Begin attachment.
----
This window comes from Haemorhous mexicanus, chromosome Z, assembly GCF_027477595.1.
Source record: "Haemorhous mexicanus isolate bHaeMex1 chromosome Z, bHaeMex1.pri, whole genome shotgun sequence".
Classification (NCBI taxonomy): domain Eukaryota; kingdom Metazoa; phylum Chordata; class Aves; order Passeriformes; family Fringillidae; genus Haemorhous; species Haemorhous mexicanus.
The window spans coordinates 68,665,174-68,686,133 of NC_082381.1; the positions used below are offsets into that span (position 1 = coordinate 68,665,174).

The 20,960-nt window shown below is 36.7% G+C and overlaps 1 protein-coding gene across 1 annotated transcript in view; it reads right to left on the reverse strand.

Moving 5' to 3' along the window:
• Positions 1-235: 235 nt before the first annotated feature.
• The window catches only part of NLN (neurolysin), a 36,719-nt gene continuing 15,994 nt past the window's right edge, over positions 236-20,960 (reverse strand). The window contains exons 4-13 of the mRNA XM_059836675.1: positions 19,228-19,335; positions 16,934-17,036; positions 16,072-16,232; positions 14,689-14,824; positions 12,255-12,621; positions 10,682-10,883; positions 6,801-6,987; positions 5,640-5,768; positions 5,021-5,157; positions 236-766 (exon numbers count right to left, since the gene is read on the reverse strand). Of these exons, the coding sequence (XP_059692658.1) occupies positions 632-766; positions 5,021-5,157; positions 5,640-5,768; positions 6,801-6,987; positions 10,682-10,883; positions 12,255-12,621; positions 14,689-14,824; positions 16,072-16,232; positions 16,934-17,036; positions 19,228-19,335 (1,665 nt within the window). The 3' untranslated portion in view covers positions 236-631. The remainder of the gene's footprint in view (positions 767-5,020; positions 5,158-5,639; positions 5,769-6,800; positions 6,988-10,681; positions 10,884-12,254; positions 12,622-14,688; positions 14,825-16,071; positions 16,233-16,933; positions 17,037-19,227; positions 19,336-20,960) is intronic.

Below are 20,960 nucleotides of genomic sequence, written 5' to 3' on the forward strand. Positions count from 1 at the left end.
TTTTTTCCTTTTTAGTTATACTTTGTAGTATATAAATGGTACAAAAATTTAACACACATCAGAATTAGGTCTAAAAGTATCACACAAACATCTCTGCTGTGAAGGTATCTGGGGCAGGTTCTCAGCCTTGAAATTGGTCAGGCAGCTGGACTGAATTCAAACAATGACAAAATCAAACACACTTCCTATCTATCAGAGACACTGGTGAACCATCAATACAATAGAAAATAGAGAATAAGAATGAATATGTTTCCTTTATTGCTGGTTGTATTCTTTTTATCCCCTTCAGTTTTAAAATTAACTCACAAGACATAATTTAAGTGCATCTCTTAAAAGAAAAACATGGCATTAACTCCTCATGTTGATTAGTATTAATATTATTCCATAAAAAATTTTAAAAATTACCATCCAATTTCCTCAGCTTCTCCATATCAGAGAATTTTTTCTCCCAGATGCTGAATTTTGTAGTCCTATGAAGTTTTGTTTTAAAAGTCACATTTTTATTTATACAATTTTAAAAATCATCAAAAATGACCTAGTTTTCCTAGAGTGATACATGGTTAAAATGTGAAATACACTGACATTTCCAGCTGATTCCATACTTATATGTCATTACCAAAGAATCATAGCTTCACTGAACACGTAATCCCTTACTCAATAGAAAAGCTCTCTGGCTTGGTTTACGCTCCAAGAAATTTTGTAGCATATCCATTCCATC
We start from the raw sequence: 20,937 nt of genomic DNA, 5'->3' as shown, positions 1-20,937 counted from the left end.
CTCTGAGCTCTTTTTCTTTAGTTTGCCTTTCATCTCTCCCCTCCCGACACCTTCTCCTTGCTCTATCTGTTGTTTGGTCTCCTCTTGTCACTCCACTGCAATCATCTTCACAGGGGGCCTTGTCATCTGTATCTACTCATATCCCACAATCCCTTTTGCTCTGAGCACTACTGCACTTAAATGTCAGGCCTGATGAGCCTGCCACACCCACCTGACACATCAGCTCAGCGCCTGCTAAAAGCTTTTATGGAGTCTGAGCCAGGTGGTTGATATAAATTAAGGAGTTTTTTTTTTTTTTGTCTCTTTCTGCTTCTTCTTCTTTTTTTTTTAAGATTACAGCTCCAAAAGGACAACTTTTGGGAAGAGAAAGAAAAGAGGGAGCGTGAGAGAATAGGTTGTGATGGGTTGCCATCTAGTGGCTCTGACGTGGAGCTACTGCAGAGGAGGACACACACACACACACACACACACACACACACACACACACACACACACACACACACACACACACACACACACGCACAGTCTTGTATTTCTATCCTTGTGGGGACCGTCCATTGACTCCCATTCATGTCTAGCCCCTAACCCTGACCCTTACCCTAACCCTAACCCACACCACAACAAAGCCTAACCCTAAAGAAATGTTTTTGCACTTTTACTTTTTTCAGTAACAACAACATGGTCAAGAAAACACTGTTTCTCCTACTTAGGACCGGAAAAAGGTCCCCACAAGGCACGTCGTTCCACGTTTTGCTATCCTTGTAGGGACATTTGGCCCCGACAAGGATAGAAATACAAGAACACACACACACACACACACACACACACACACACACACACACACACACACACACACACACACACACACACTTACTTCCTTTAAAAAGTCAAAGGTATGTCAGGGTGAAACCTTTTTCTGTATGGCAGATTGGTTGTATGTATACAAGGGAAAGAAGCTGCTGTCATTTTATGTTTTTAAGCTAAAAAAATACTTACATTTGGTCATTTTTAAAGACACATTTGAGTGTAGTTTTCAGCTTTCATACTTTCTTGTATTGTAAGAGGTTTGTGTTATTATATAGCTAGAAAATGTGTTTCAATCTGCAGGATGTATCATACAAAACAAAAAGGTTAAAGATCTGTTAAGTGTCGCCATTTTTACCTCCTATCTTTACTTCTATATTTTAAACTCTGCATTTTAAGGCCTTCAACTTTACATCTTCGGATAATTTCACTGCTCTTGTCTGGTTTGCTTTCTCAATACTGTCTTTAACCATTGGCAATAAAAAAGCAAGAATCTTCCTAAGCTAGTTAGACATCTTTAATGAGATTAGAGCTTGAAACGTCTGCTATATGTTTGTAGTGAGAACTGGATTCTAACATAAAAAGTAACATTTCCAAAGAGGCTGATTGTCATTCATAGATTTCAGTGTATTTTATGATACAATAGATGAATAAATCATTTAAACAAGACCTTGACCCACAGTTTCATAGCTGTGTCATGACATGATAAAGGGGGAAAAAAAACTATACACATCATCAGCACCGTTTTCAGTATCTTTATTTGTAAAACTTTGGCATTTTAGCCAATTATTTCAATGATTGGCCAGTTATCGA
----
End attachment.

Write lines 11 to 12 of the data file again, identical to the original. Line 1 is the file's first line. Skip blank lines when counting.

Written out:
We start from the raw sequence: 20,937 nt of genomic DNA, 5'->3' as shown, positions 1-20,937 counted from the left end.
CTCTGAGCTCTTTTTCTTTAGTTTGCCTTTCATCTCTCCCCTCCCGACACCTTCTCCTTGCTCTATCTGTTGTTTGGTCTCCTCTTGTCACTCCACTGCAATCATCTTCACAGGGGGCCTTGTCATCTGTATCTACTCATATCCCACAATCCCTTTTGCTCTGAGCACTACTGCACTTAAATGTCAGGCCTGATGAGCCTGCCACACCCACCTGACACATCAGCTCAGCGCCTGCTAAAAGCTTTTATGGAGTCTGAGCCAGGTGGTTGATATAAATTAAGGAGTTTTTTTTTTTTTTGTCTCTTTCTGCTTCTTCTTCTTTTTTTTTTAAGATTACAGCTCCAAAAGGACAACTTTTGGGAAGAGAAAGAAAAGAGGGAGCGTGAGAGAATAGGTTGTGATGGGTTGCCATCTAGTGGCTCTGACGTGGAGCTACTGCAGAGGAGGACACACACACACACACACACACACACACACACACACACACACACACACACACACACACACACACACACACACGCACAGTCTTGTATTTCTATCCTTGTGGGGACCGTCCATTGACTCCCATTCATGTCTAGCCCCTAACCCTGACCCTTACCCTAACCCTAACCCACACCACAACAAAGCCTAACCCTAAAGAAATGTTTTTGCACTTTTACTTTTTTCAGTAACAACAACATGGTCAAGAAAACACTGTTTCTCCTACTTAGGACCGGAAAAAGGTCCCCACAAGGCACGTCGTTCCACGTTTTGCTATCCTTGTAGGGACATTTGGCCCCGACAAGGATAGAAATACAAGAACACACACACACACACACACACACACACACACACACACACACACACACACACACACACACACACACACACTTACTTCCTTTAAAAAGTCAAAGGTATGTCAGGGTGAAACCTTTTTCTGTATGGCAGATTGGTTGTATGTATACAAGGGAAAGAAGCTGCTGTCATTTTATGTTTTTAAGCTAAAAAAATACTTACATTTGGTCATTTTTAAAGACACATTTGAGTGTAGTTTTCAGCTTTCATACTTTCTTGTATTGTAAGAGGTTTGTGTTATTATATAGCTAGAAAATGTGTTTCAATCTGCAGGATGTATCATACAAAACAAAAAGGTTAAAGATCTGTTAAGTGTCGCCATTTTTACCTCCTATCTTTACTTCTATATTTTAAACTCTGCATTTTAAGGCCTTCAACTTTACATCTTCGGATAATTTCACTGCTCTTGTCTGGTTTGCTTTCTCAATACTGTCTTTAACCATTGGCAATAAAAAAGCAAGAATCTTCCTAAGCTAGTTAGACATCTTTAATGAGATTAGAGCTTGAAACGTCTGCTATATGTTTGTAGTGAGAACTGGATTCTAACATAAAAAGTAACATTTCCAAAGAGGCTGATTGTCATTCATAGATTTCAGTGTATTTTATGATACAATAGATGAATAAATCATTTAAACAAGACCTTGACCCACAGTTTCATAGCTGTGTCATGACATGATAAAGGGGGAAAAAAAACTATACACATCATCAGCACCGTTTTCAGTATCTTTATTTGTAAAACTTTGGCATTTTAGCCAATTATTTCAATGATTGGCCAGTTATCGA